Your goalkeeper needs a substantially different approach to training than your field players. The fitness demands of a goalkeeper compared to those of a field player are like “comparing a sprinter to a distance runner in track and field,” writes coach Debra LaPrath in “Coaching Girls Soccer Successfully.” The goalie needs to burst from one end of the 24-foot-wide goal to the other and collect shots coming in at 30 to 70 mph. Drills need to create the fitness to jump in multiple directions and dash across limited distances.
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Bounds, hops, jumps and similar plyometric exercises work on the goalie’s ability to jump high and dive far, LaPrath notes. Greg Gatz, conditioning coach for the University of North Carolina soccer teams, recommends in “Complete Conditioning for Soccer” a deceptively simple box drill to boost explosive power. The goalie jumps up to an elevated box, bench or step; start with a surface only at knee height. Have the goalie concentrate on projecting the hips up and out. Instruct the goalie to jump down with both single- and double-leg landings.
Upper-body strength also needs to be a priority so the keeper can grab crosses and hold on to shots. Pulling exercises such as the seated pull-down, body row, dumbbell row, dumbbell curl and press, and seated medicine ball twist provide the needed strength, Gatz writes. Italian fitness coach Lorenzo Di Iorio, who trains the pro club Udinese, in his “Soccer Goalkeeper Training Manual” recommends resistance training for the chest, abdominals, back, deltoids and biceps.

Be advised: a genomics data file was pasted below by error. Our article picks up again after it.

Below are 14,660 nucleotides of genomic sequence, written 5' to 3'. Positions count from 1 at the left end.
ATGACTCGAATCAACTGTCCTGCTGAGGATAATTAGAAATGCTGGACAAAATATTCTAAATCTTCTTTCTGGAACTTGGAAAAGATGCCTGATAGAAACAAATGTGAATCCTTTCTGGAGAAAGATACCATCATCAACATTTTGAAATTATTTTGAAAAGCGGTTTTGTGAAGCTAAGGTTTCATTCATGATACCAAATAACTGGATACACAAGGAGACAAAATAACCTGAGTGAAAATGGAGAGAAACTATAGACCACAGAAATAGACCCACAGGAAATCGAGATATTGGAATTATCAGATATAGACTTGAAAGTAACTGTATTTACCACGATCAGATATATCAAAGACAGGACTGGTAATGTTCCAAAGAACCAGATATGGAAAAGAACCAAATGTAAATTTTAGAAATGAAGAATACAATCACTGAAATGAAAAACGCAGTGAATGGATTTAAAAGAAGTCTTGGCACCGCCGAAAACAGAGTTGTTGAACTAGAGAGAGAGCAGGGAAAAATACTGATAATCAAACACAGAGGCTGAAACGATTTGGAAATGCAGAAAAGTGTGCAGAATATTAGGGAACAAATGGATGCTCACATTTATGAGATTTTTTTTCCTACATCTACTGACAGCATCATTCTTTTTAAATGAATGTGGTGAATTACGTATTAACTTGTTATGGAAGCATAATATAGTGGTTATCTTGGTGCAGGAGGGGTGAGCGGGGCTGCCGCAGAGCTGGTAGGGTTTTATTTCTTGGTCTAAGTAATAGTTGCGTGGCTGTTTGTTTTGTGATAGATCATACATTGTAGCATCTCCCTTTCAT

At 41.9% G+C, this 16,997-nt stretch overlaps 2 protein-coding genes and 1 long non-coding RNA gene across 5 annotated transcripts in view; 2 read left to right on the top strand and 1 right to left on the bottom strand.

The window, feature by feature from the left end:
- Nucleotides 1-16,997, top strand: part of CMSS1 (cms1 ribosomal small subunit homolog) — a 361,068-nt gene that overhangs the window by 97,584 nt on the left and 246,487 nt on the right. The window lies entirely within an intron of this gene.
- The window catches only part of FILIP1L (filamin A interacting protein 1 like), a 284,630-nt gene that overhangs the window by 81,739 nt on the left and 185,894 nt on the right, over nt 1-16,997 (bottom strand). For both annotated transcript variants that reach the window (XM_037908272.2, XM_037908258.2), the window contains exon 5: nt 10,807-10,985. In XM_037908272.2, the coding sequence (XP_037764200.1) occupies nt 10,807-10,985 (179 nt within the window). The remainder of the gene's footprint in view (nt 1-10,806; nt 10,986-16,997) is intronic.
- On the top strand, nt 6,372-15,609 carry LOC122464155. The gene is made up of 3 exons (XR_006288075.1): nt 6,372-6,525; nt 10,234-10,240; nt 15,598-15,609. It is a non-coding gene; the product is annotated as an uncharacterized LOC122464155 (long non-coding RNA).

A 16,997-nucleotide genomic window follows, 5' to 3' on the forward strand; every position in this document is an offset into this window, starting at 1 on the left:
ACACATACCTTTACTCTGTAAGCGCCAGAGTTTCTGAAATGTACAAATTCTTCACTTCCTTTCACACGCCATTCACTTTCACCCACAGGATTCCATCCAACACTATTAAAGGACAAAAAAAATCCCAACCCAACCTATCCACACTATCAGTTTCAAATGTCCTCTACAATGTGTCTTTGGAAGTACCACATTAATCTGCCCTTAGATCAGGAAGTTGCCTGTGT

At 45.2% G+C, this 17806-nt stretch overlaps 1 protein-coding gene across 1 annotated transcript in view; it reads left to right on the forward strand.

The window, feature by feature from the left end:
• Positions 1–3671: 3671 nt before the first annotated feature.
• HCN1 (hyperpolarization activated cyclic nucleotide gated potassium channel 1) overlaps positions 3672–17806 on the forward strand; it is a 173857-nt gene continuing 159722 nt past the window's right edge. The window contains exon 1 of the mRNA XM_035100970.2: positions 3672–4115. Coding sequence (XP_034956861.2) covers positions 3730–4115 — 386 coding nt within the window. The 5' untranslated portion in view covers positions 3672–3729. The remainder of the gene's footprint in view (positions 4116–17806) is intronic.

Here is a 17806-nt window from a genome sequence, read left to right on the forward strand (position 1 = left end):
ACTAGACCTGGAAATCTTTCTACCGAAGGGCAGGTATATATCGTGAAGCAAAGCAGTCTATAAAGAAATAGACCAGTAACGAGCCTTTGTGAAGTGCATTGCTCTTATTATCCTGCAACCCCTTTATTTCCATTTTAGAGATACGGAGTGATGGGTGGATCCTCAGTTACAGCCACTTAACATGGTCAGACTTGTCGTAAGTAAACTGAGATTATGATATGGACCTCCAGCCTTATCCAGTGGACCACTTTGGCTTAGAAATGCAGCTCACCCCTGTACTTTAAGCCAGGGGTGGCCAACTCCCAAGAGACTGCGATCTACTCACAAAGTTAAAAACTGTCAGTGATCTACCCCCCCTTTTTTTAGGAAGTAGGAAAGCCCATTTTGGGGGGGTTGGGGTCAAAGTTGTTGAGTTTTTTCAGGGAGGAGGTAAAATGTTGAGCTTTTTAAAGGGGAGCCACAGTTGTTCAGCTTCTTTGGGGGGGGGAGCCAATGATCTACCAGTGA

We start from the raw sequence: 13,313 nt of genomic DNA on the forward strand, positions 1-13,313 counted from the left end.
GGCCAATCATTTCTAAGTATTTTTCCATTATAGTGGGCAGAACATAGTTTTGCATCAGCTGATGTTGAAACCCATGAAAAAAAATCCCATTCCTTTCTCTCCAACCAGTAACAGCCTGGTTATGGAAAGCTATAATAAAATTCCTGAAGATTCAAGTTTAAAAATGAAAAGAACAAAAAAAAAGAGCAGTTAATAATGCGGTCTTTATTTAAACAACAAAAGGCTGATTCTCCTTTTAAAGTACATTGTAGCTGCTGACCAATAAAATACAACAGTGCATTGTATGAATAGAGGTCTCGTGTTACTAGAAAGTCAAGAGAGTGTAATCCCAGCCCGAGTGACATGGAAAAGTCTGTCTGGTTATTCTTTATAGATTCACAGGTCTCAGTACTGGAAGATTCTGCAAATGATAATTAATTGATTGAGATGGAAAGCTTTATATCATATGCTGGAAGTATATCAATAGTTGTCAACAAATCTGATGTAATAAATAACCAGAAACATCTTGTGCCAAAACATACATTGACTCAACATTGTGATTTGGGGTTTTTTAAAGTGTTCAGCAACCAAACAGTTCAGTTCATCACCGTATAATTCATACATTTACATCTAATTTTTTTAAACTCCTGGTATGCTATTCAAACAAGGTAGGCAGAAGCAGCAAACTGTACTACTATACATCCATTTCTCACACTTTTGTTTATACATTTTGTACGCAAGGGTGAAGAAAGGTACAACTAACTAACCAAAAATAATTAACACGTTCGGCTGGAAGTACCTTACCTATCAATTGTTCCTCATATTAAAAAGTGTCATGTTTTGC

The goalie needs to be able to sprint anywhere from 10 feet to the full 24 feet across the goal mouth. This requirement underscores the need for anaerobic fitness for the goalie who works in intense bursts, compared to the aerobic fitness and endurance needed by field players who stroll, jog and sprint for a full game. LaPrath recommends for example having the goalie lie on his side as if he has just made a save. He tosses the ball around 6 yards away, jumps to his feet and sprints to make a second save.
The goalkeeper can also join in general fitness drills, such as intervals and fartleks, with the rest of the team. Goalies can benefit from fartleks that consist of alternating intervals of sprints and jogs of no more than 30 seconds, Di Iorio states. Such drills build a base fitness level, encourage team bonding and encourage mental toughness in the keeper, LaPrath observes. Skills drills also contain an element of fitness training, as the keeper works on catching, punching, parrying, punting and sending the ball on goal kicks. Di Ioria advocates setting up a circuit training area for goalkeepers with a mix of skills work and cardiovascular work, such that the goalkeeper makes practice high saves, followed by shuttle runs, and low saves followed by intervals of juggling the ball.